Today I’m sharing my thoughts on The Healer by Antti Tuomainen. I’ve loved reading the author’s latest books so this year thought that I would take a look back at some of his older titles that had been translated into English. Having read this one, I’m really glad I did. Here’s what it’s all about:
About the Book
It’s two days before Christmas and Helsinki is battling ruthless climate catastrophe: subway tunnels are flooded; the streets are full of abandoned vehicles; the social order is crumbling and private security firms have undermined the police force. Tapani Lehtinen, a struggling poet, is among the few still willing to live in the city.
When Tapani’s journalist wife Johanna goes missing, he embarks on a frantic hunt for her. Johanna’s disappearance seems to be connected to a story she was researching about a serial killer known as ‘The Healer’. Determined to find Johanna, Tapani’s search leads him to uncover secrets from her past: secrets that connect her to the very murders she was investigating…
Wow. This book. It is short, it is quick but blimey does it resonate. Although written in 2011 and published in 2014, this could honestly have been written last week that is how relevant and pertinent it still feels. Although at the time this would have been viewed as dystopian, maybe even speculative fiction, right now, with the present pressure on the globe of climate change, unrest and. the global Covid pandemic, I’m not sure that even Mystic Meg could have been closer to the mark in terms of the plotting of this book. It made it for sometimes uncomfortable reading, but ultimately felt a very believable tale and one which is perhaps too close for comfort.
In a world that is suffering following a series of environmental disasters (think floods, fires, tsunamis …) and a flu pandemic which has devastated the global population (yep – very close to home), everything and everywhere is in disarray. Cities are being deserted and economies are collapsing and, amongst it all, one man, Tapani Lehtinen, is searching for his wife, Johanna. She is a journalist who has gone in search of a killer, little knowing the impact that it will have on both of their lives.
Whilst the serial killer story is an intriguing one, It is only a part of what is really in play here. This is a mystery that leads Tapani and readers to navigate not only the rising waters of Helsinki’s streets but the murky waters of Johanna’s past, halted at every turn by deception and lies and leaving us all wondering who we can trust. There is a real sense of urgency to the book, a pace drive by not only the environmental factors, but also that sense of trepidation that infuses every page and the sense that something bad is bound to happen. Tapani is a fascinating character, not overbearing but decidedly resolute and the way in which he engages with Chief Inspector Jaatinen speaks to the determination of both men to do the right thing in the face of overwhelming odds.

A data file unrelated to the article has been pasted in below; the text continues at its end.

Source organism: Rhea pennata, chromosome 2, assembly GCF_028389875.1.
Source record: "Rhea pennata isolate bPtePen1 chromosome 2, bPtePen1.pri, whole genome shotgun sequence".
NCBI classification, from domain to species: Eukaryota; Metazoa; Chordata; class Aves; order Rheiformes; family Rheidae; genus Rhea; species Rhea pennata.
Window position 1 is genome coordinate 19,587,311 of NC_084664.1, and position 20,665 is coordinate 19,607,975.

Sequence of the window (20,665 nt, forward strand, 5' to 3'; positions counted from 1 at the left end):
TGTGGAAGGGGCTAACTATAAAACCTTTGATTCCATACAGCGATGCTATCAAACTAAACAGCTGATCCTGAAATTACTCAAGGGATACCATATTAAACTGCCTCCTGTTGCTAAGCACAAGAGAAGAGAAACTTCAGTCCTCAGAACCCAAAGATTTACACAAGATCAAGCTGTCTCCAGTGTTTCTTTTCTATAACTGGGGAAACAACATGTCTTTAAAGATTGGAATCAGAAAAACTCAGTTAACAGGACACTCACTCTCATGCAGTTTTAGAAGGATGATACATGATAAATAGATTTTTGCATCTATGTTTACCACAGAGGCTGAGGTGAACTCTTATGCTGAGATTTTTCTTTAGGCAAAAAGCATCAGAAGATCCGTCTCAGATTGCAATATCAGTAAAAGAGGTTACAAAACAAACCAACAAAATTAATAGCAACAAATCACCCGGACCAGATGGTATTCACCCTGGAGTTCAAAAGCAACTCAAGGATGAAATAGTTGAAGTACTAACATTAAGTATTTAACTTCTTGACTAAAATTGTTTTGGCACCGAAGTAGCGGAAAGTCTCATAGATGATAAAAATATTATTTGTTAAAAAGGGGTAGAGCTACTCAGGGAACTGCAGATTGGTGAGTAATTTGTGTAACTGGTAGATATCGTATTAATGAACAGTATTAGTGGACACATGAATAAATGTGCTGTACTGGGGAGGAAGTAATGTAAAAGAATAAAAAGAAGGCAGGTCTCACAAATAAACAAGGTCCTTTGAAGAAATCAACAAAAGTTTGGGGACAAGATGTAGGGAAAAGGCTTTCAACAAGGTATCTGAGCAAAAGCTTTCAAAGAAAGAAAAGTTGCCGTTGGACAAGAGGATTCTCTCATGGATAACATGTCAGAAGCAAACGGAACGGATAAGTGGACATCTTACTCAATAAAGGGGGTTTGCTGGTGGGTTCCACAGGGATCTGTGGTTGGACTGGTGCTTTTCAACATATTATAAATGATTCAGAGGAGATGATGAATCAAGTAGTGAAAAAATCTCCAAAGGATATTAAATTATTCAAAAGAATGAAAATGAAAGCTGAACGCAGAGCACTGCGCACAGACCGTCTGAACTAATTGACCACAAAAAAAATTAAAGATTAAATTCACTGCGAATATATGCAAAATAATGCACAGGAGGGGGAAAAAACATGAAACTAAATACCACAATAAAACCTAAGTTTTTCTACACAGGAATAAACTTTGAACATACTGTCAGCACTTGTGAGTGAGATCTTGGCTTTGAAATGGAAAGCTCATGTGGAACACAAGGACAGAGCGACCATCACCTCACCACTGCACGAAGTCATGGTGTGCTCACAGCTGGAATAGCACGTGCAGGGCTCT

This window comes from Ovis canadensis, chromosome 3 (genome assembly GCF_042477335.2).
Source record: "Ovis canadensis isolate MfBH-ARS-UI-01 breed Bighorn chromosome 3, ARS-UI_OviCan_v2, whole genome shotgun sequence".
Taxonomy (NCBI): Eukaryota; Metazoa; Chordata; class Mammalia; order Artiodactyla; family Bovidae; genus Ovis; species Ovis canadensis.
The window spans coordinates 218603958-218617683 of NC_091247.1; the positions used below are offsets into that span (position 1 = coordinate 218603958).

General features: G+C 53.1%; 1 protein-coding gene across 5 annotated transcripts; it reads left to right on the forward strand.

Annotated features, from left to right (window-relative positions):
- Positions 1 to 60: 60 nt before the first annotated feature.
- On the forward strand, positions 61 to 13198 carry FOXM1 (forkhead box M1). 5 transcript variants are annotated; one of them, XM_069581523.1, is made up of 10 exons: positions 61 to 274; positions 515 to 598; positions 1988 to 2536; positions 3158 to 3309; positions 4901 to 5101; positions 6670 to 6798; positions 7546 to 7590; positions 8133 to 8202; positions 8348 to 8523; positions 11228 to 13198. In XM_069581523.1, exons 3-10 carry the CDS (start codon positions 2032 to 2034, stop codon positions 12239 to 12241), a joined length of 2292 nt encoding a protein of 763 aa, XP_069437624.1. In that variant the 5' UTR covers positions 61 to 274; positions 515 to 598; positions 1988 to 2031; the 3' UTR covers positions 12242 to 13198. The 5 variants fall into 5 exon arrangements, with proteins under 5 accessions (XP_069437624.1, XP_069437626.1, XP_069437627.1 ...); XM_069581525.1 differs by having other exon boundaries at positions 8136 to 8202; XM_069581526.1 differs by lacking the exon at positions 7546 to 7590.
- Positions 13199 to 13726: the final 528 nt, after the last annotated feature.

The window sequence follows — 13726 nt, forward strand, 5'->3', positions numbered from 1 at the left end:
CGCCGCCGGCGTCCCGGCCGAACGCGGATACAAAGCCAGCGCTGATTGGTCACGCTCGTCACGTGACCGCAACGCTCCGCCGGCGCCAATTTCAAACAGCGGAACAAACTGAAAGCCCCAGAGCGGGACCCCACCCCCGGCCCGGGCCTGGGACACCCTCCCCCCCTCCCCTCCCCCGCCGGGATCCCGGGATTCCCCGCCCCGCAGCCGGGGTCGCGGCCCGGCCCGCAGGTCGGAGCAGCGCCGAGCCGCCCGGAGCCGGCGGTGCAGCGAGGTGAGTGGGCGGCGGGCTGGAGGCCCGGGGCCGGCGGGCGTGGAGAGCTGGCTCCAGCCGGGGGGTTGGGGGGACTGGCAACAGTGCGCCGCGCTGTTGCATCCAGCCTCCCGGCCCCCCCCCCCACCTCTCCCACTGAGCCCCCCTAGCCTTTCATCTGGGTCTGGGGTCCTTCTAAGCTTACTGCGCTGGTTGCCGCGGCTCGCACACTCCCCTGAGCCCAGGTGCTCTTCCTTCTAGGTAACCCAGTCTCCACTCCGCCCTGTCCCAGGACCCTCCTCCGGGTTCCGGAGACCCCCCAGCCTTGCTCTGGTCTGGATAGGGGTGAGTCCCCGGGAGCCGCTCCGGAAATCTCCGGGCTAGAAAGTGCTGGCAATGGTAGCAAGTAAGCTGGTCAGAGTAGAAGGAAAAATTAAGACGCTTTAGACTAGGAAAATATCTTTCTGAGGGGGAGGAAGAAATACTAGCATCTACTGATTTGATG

More striking perhaps than even the serial killer thread and Tapani’s missing wife, is the way in which the city of Helsinki and the ongoing impact of environmental disasters is painted with dark, atmospheric but ultimately stark clarity. Given the global events of the past couple of years, floods, natural bushfires and the rapid melting of the polar ice caps, the story stands as a grim reflection of what could still come to pass if the world does not change its behaviours. There is evidence it may already be too late, and that is a scenario that rings true in this novel, a story where the affluent may live better, but not necessarily safer lives and even they are finding that money cannot really guarantee a future. The environment plays a key role in the way in which the narrative unfolds, making this a truly compelling and thought provoking read.
If you have been heavily impacted by the pandemic, then you may wish to read with caution as whilst this is not about a pandemic, there are elements that will seem like a very grim reality. If you are able to look beyond that to the beauty of the author’s prose, the way in which he skilfully drafts a tale that will both enthrall and enrage, and will definitely give you cause to think about our willingness to recognise in ourselves a touch of antipathy to things that do not immediately affect us, then this is a book I highly recommend. I haven’t done it justice, I know, so I will just say – read the book, You won’t regret it.
About the Author
Finnish Antti Tuomainen (b. 1971) was an award-winning copywriter when he made his literary debut in 2007 as a suspense author. The critically acclaimed My Brother’s Keeper was published two years later. In 2011 Tuomainen’s third novel, The Healer, was awarded the Clue Award for ‘Best Finnish Crime Novel of 2011’ and was shortlisted for the Glass Key Award. The Finnish press labelled The Healer, the story of a writer desperately searching for his missing wife in a post-apocalyptic Helsinki ‘unputdownable’. Two years later in 2013 they crowned Tuomainen ‘The King of Helsinki Noir’ when Dark as My Heart was published. With a piercing and evocative style, Tuomainen is one of the first to challenge the Scandinavian crime genre formula.